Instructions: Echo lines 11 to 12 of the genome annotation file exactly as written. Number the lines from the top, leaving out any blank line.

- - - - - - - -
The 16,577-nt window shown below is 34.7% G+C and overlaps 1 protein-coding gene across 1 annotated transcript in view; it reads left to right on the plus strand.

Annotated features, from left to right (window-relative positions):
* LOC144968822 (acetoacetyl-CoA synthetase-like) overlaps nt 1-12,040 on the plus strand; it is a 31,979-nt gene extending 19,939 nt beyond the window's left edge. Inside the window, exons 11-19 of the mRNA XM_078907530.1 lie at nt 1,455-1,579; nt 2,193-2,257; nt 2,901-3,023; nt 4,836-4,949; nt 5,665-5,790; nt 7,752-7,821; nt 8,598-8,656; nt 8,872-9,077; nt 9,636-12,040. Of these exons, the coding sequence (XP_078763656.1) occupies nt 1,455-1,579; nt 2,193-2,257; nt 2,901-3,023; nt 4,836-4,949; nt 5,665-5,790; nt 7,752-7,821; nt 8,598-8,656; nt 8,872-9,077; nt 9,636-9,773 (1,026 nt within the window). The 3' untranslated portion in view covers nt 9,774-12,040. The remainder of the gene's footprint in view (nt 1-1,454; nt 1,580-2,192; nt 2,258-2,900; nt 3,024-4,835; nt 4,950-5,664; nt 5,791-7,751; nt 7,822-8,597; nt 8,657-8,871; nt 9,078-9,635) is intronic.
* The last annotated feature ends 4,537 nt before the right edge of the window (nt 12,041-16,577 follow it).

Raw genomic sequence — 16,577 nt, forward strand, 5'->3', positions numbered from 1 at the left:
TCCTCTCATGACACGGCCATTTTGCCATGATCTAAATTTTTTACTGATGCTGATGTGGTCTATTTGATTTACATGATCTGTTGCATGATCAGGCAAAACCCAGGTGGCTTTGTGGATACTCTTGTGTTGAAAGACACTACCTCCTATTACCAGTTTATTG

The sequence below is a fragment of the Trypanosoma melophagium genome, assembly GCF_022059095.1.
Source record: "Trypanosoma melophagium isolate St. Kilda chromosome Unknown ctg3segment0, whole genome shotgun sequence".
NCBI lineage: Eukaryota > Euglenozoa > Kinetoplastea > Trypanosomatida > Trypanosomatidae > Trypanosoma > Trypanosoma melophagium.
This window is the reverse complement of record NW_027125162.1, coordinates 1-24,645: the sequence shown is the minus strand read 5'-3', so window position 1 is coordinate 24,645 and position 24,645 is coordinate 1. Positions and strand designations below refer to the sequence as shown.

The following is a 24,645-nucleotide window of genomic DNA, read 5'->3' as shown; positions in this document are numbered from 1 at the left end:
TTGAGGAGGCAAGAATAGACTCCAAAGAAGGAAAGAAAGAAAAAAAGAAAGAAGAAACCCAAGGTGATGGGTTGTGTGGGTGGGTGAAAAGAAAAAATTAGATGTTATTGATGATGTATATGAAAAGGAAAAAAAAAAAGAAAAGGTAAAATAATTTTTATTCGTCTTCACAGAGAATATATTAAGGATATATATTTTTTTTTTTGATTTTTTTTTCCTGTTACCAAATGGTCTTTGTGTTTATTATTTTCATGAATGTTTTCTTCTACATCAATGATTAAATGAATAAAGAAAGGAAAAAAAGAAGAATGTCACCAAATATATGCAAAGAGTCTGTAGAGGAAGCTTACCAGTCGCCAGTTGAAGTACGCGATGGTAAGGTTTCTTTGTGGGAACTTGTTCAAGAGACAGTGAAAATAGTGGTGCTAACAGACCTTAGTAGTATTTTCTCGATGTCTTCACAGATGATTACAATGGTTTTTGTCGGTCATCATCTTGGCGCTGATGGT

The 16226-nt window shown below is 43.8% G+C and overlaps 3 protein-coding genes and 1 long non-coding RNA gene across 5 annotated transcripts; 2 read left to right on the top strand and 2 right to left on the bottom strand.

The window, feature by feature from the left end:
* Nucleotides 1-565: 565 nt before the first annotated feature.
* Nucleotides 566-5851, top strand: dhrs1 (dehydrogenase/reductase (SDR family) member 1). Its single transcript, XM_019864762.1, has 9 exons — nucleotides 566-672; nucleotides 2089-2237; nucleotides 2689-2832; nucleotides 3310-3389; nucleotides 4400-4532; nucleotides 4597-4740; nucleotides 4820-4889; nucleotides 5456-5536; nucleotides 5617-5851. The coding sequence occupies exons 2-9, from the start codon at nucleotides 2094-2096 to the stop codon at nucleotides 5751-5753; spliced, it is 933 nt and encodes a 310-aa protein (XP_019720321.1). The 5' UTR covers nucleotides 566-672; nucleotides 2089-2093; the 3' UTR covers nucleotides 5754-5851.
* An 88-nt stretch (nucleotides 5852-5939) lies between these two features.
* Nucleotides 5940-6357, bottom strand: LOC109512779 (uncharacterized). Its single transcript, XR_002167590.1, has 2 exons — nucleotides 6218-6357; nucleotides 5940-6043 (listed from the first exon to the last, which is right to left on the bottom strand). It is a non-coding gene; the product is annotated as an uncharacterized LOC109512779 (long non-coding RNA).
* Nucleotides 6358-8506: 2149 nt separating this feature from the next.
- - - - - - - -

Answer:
The following is a 24,645-nucleotide window of genomic DNA, read 5'->3' as shown; positions in this document are numbered from 1 at the left end:
TTGAGGAGGCAAGAATAGACTCCAAAGAAGGAAAGAAAGAAAAAAAGAAAGAAGAAACCCAAGGTGATGGGTTGTGTGGGTGGGTGAAAAGAAAAAATTAGATGTTATTGATGATGTATATGAAAAGGAAAAAAAAAAAGAAAAGGTAAAATAATTTTTATTCGTCTTCACAGAGAATATATTAAGGATATATATTTTTTTTTTTGATTTTTTTTTCCTGTTACCAAATGGTCTTTGTGTTTATTATTTTCATGAATGTTTTCTTCTACATCAATGATTAAATGAATAAAGAAAGGAAAAAAAGAAGAATGTCACCAAATATATGCAAAGAGTCTGTAGAGGAAGCTTACCAGTCGCCAGTTGAAGTACGCGATGGTAAGGTTTCTTTGTGGGAACTTGTTCAAGAGACAGTGAAAATAGTGGTGCTAACAGACCTTAGTAGTATTTTCTCGATGTCTTCACAGATGATTACAATGGTTTTTGTCGGTCATCATCTTGGCGCTGATGGT